An evolutionary mismatch disease is a sickness caused, at least in part, by an environment that is vastly different from those that our bodies are best suited for. Humanity has changed the world in innumerable ways over the past thousand years, and our bodies are slow to catch up. Of course, not everything about modern life is a curse; but mismatch diseases are typically caused by stimuli that are too much, too little, or too new.
For some perspective: human beings have been around for about roughly 200,000 years, while agricultural communities were first settled about 12,000 years ago. Meanwhile, consider that the in 1883 the Brooklyn Bridge was the tallest man-made structure in the Western hemisphere, cars are only 130 years old, and the internet as we know it is barely 30 years old. Our bodies are far behind the evolution of our environment. This sort of rapid technological progress is called cultural evolution, as opposed to the much slower and naturally occurring biological evolution.
Along with ageing, the leading cause of most mismatch diseases is a long-term positive energy balance. Your energy balance is in equilibrium if over time you are neither gaining nor losing weight. However, cheap calories are now readily available and sitting still is incentivized by school and most jobs. Because a negative energy balance is maladaptive (bad for reproductive success), we tend to consume more calories than we spend. Over time, the tendency toward a surplus of calories leads to obesity and all of the corresponding complications (including increased cardiovascular blockage, and a higher risk of reproductive cancer). Considering the rule of the Axemaker’s Gift, negative consequences of many aspects of modern life can be inferred, from foot problems from ill-fitting sneakers to anxiety brought on by planes and automobiles.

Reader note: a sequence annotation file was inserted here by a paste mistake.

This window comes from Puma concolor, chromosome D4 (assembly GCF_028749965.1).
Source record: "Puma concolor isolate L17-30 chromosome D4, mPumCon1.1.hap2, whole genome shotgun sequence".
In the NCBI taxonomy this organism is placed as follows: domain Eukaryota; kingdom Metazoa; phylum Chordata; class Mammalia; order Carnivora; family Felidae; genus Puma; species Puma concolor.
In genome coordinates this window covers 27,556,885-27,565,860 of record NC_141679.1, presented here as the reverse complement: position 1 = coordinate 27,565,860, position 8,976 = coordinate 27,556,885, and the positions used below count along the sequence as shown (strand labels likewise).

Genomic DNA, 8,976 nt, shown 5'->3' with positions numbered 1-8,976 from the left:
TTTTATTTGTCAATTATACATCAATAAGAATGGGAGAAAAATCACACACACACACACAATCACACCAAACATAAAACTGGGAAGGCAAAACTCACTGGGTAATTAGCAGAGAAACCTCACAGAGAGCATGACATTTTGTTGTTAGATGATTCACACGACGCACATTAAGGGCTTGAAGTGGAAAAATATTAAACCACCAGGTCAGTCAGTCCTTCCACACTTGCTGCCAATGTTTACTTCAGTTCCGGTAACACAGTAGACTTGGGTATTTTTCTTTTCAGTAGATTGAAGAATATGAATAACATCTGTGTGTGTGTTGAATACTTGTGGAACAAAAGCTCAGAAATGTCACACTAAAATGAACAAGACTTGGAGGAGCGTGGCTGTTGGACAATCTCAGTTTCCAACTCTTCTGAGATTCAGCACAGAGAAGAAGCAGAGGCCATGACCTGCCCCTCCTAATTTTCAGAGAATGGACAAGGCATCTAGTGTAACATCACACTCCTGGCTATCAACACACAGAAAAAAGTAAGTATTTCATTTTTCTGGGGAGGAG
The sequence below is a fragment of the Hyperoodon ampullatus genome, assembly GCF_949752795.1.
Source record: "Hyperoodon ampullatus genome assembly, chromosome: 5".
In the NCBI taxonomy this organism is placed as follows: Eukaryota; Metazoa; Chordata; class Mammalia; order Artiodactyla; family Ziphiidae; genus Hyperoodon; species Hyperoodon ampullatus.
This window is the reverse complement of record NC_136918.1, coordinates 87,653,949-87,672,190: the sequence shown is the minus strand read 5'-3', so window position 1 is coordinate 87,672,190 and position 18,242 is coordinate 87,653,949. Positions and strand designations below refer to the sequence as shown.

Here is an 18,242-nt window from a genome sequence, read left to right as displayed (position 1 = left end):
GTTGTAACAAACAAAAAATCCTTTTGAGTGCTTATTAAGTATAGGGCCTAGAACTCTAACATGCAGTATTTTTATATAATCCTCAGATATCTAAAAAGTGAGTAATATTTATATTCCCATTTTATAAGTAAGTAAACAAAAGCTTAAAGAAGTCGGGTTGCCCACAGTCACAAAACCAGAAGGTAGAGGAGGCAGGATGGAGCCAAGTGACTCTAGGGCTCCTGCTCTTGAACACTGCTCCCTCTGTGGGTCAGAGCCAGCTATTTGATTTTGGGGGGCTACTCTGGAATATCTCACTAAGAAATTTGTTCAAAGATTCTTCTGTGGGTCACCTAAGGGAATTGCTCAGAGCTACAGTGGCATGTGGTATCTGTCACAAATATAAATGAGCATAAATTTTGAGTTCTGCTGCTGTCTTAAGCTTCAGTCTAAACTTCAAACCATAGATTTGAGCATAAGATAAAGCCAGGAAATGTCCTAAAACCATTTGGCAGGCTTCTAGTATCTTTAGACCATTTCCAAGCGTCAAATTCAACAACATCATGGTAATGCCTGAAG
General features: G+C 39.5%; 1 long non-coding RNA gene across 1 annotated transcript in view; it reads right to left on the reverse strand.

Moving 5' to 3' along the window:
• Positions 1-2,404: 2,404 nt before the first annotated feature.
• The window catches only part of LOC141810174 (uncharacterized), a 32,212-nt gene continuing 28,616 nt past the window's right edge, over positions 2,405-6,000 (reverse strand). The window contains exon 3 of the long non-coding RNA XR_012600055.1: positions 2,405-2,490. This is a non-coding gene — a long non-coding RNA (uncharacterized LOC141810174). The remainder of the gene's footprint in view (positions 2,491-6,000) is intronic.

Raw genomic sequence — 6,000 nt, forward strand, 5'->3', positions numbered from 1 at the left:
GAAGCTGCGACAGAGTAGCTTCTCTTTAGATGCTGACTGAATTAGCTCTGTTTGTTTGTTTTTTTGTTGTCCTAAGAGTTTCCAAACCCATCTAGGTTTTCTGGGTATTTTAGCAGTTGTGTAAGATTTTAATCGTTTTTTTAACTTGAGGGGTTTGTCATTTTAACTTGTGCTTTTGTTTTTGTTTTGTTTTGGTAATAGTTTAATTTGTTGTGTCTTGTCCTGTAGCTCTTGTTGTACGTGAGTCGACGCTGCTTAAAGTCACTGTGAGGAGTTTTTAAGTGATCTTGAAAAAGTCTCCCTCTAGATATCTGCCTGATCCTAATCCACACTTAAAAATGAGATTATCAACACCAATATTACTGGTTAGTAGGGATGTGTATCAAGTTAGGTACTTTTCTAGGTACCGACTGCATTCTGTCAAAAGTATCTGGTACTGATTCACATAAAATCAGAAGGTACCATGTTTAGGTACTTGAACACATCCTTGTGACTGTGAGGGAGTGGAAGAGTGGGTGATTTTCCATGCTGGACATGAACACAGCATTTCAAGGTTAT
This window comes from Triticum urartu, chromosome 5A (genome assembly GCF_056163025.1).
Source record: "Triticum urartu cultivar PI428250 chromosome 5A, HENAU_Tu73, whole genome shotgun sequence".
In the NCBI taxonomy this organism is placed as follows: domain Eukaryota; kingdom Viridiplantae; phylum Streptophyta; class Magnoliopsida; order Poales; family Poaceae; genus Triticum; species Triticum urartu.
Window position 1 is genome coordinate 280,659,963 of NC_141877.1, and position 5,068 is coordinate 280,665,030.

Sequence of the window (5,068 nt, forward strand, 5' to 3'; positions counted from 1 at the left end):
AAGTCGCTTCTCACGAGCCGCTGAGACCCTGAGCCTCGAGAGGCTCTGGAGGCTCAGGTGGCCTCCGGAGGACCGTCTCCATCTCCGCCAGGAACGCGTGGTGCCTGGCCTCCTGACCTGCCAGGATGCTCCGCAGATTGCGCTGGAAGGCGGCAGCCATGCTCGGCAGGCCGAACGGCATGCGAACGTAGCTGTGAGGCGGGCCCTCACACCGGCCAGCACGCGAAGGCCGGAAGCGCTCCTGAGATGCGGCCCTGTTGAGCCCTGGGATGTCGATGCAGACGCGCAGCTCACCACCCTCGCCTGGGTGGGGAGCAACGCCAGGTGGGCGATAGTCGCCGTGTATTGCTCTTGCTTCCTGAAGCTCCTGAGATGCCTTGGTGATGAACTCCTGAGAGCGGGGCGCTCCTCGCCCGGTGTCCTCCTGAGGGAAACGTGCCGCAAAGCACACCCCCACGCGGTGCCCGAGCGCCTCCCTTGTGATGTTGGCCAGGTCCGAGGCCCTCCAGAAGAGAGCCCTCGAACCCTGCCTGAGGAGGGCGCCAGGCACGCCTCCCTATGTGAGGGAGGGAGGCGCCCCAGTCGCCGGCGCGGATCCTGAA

If anything, the best actionable advice to counteract the effects of environment and heredity are to follow a regular regimen of varied physical activity and to maintain a balanced diet while avoiding an excess of sweets and alcohol. Easier said than done, I know.
Below is a list of maladies thought to be most aggregated by this tension between genes and environment. Click the links to find out more about any given disease. Please note that this list is by no means definitive–many of the online resources admit only vague understanding of the condition’s root causes.